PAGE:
- Released: 2018
- Played on: Android
- Also available on: iOS
- Time to get into: 30 Minutes
- Time to complete: 10 Hours
- Multiplayer: No
I’ve talked before about how mobile games should shed any attempt to match their console and computer cousins and focus on what’s good about mobile gaming. We’ve had some great examples, like Super Mario Run or Old Man’s Journey but now perhaps the perfect example of how to build a game for mobile – Meteorfall: Journeys. It takes it’s style and it’s genre and makes them not just work for mobile, but work beautifully. We’re left with a deep and easy to play game that will keep you hooked to your phone for ‘just one more try’ for hours on end.
Meteorfall: Journeys is a roguelike fantasy RPG built into a card game. You collect cards from various sources and use the powers those cards give you to defeat monsters, bosses and finally the main boss to beat the game. All of this is procedurally generated, so no play through is the same as any other and the meat of the game is based around a combination of planning how you want to build up your card deck and rolling with the punches that the game throws at you. There are 2 basic restraints placed on your efforts to smash all who come before you. Firstly, health – staying alive is key as there are no second chances – die and you are start all over again with a fresh pack. Secondly, stamina – each card you want to play takes a certain amount of effort for your character to deploy and you manage this by skipping cards to regain some stamina points. Some cards use this in a different way by having ‘charges’ instead of stamina points but the principle of always making sure you are in a position to play the most important cards remains the same.
Around this base gameplay are the RPG and very light story elements. You can upgrade and/or buy better cards over the course of a play through or even give away cards. This isn’t as crazy as it may first seem – the key to getting to the final boss and winning is building a pack of cards that compliment each other and work for your play style. More of a defensive player? By the end your healing cards need to be giving you big chunks of health back to keep you going. Conversely for the more attacking player you had better be dealing huge amounts of damage for each card you play by the end or it’s not going to be enough. Story wise, Meteorfall: Journeys keeps it to a minimum – you are fighting through the hoards to reach and defeat the Uberlich and save the world. You can choose one of four characters but that really only affects the way you want to play, the narrative, such as it is, doesn’t change.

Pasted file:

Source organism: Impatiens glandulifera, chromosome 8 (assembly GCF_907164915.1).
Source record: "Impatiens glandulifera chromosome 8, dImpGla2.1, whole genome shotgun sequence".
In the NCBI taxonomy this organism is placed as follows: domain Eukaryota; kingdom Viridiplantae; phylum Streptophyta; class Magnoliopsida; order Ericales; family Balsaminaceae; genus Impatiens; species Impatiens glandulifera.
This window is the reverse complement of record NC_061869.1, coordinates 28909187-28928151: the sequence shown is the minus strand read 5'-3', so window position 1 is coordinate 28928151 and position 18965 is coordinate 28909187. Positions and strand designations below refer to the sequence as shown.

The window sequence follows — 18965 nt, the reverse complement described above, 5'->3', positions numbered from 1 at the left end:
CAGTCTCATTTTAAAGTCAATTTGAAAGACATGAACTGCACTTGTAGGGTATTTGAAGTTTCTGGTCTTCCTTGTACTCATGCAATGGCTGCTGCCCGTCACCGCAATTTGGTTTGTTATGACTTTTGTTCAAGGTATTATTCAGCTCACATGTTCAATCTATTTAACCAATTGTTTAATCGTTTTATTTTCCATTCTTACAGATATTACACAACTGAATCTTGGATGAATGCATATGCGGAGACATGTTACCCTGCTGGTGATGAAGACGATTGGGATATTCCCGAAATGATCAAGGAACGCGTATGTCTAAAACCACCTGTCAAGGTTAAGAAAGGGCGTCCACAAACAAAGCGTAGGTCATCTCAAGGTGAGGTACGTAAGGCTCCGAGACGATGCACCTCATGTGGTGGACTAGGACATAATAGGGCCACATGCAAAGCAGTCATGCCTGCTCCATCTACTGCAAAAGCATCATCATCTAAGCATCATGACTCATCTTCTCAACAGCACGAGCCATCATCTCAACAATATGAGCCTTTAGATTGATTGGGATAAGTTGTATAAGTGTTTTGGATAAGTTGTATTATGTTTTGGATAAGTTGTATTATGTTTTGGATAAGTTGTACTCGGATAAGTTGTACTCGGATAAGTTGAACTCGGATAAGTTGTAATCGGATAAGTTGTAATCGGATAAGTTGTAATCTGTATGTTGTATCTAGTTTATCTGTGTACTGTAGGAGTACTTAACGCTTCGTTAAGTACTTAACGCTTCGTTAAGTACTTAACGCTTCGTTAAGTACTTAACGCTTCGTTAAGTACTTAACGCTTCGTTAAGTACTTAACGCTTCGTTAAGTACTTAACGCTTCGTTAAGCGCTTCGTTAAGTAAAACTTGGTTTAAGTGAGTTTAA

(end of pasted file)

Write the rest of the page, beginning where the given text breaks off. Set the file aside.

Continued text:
None of this is new, I realise. This it entirely standard fare for almost any RPG, certainly any roguelike and isn’t new as a card game. Why this game is so good if how easy it is to play on your phone. It’s almost like Meteorfall: Journeys is what smartphone’s were designed for in the first place! All joking aside, it’s works like a dream – almost every action is either a left swipe to skip or a right swipe to choose. There are a few things that need you to actually press on the screen but most of your playthroughs with just be right-right-right-left-right-etc. It’s a thing of true design beauty. Not that this makes the game any easier to win. Make no mistake, the individual games you play might be fairly short, as any good card game should be, but if you are going to win out you’ll be playing for quite a while. In fact if anything, how easy to it is to physically play almost draws you into hasty mistakes when you should have thought more carefully about your next moves.
All of this combines into a deep and challenging card-based RPG that is super smooth to play. You can pop out your phone for a single turn whilst waiting in a queue or sit down at home for a play session and anything in between. It’s not even mired with adverts and in-app purchases – a very small one-off price gets you into this world and you’re not going to find it easy to get yourself out!